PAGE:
For my write-up today on The Search for God at Harvard, I'll use as my starting-point something that Ari Goldman says on pages 117-118 about the Catholic thinker John Courtney Murray's stance on church and state:
writing on church-state issues, Murray said that the church should not
try to impose its will on society through legislation that would outlaw
for all citizens those practices forbidden to Catholics, such as
divorce. (Today, Murray followers might add such practices as birth
control and homosexuality, maybe even abortion, all issues unthought of
in the context of church teaching in Murray's day). Rather than try to
impose the Catholic will on others, Murray said, the church should
present its positions on the basis of moral values and reason and
thereby try to influence both its own members and society at large.
Such a position, Murray admitted, did 'not promise to transform society
into the City of God' but only to prescribe 'the minimum of morality
which must be observed by the members of society if a social environment
is to be human and inhabitable."
I've wrestled with the issue of religion and the public square on this blog before: see, for example, here and here.
I suppose that, if I have a position on whether religion should
influence public policy, I'd tentatively say sure, so long as the
religionists make their arguments in the public square, not on the basis
of divine revelation, but rather on the basis of what is good for
society. Does that overlap with Murray's position? I don't
know. As I look at Goldman's characterization of Murray's position, it
does appear to maintain that the church should seek to influence society
through an appeal to moral values and reason, and that is essentially
what I'm saying. On the other hand, Goldman also quotes Murray as
saying that society should prescribe a "minimum of morality" that is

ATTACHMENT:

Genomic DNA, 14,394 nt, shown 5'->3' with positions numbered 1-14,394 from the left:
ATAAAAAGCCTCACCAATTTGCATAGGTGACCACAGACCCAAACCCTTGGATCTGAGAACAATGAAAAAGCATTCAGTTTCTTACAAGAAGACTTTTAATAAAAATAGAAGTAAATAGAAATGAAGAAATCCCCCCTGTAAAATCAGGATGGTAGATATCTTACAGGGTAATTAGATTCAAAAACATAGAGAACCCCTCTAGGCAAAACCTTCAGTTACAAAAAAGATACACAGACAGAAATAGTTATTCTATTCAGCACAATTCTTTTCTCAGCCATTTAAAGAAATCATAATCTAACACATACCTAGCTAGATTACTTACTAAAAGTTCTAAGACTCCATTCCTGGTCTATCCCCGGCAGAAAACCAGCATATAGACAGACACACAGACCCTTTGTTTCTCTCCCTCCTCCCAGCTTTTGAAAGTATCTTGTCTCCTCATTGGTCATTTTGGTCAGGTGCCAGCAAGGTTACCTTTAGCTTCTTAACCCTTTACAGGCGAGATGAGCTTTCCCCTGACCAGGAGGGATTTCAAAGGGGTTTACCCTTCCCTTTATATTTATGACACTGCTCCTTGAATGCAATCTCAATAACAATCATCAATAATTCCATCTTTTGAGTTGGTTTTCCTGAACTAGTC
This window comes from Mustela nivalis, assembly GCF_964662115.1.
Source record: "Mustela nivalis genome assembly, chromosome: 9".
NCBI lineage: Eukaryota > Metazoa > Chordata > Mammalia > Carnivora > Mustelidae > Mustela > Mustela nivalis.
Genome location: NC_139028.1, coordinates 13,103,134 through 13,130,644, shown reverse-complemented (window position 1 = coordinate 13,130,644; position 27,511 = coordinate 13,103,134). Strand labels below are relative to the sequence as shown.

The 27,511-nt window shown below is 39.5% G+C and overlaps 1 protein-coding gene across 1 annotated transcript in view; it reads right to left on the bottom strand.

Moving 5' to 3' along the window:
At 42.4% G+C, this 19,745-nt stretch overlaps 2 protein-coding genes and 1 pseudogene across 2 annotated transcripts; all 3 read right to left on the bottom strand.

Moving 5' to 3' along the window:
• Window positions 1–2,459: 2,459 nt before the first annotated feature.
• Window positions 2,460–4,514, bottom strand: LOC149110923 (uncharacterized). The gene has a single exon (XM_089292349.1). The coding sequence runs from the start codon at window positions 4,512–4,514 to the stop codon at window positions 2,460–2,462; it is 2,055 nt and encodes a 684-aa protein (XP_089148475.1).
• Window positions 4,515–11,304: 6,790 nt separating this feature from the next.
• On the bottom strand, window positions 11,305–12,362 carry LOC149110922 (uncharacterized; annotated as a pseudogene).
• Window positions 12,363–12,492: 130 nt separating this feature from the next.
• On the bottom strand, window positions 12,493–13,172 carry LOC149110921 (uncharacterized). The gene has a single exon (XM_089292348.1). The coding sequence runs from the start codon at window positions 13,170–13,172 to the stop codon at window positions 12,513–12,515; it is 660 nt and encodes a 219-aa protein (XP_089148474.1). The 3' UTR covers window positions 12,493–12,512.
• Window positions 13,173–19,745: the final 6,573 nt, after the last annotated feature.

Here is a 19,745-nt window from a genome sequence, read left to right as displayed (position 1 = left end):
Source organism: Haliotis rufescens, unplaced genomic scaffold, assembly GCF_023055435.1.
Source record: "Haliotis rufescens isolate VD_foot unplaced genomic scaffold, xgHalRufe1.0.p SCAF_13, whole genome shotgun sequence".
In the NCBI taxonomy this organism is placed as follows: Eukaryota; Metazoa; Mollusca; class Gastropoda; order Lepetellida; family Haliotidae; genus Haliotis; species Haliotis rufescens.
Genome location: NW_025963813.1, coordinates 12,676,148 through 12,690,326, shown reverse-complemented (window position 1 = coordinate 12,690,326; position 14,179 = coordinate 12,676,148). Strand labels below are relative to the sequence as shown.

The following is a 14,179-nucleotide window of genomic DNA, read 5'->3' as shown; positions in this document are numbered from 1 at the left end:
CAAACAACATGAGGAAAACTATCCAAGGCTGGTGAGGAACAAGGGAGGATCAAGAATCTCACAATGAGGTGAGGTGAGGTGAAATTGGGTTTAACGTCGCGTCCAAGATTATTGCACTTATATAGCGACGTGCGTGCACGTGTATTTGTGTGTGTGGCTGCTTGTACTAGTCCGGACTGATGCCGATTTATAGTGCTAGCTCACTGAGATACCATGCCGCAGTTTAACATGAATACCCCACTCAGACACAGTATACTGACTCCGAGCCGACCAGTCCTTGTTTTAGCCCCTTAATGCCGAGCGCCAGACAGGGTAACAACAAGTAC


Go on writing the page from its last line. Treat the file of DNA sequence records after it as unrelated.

necessary for society to be "human and inhabitable", which (to me)
implies that society should ban things like obvious murder and theft,
but not things like divorce and birth control. I'm just guessing here,
for I have not read Murray.
The thing is, one can argue
that a more expansive role for government----more expansive than John
Locke's view that government should limit itself to protecting people's
life, liberty, and property----is essential for society to be "human and
inhabitable". From a left-wing perspective, one can argue
that having a social safety-net that makes sure that people don't fall
through the cracks when they become poor and sick is essential for
society to be "human and inhabitable". From a right-wing Catholic
perspective, one can argue that society should discourage divorce
because marriage is better for the stable upbringing of children
(whether that's true or not has been debated).
if conservative Catholics can advance secular arguments (if you will)
for why their religious preferences should be made into law, it should
be remembered that there are limits to what the law can accomplish.
Abortion will not vanish just because there's a law against it, for
example, for there are reasons that women have abortion, and in some
cases those reasons are understandable (the costs of raising a child),
even if you don't want to go so far as to say that abortion is
justifiable. A blanket prohibition on divorce will not
necessarily bring about family stability because keeping together two
people who hate each other and constantly bicker will not help the
children or provide them with a stable environment.
or not I agree that accepting the evangelical version of the Gospel
will necessarily change people's hearts and minds, I do believe that
societal change is contingent on people's hearts and minds being
changed----on them becoming more compassionate, or tolerant, or
reflective. I wouldn't say that there should be no laws until people's
hearts and minds are changed, however. While I believe that
laws against divorce and birth control would be unrealistic, I think
that there should be a social safety net because, if the government does
not provide that, nobody else will, at least not on an adequate level.
And, in the case of civil rights, the government was right to step in
and to ban discrimination against African-Americans, for, while white
racists did need for their hearts to be changed in order for
discrimination to come to an end, waiting for that to happen would have
been futile, in my opinion: the government needed to provide that push.
said, I enjoyed Ari Goldman's discussion in his chapter on Catholicism
and his complex relationship with the controversial conservative Catholic
Archbishop of New York (from 1984-2000), John Joseph O'Connor!
The way Goldman narrates, O'Connor liked Goldman and his family and
also respected their Jewish practices when they all ate together. But
O'Connor did not always like how Goldman (a reporter) covered O'Connor's
controversial stances in the public square.
Foreword to my new book
26 minutes ago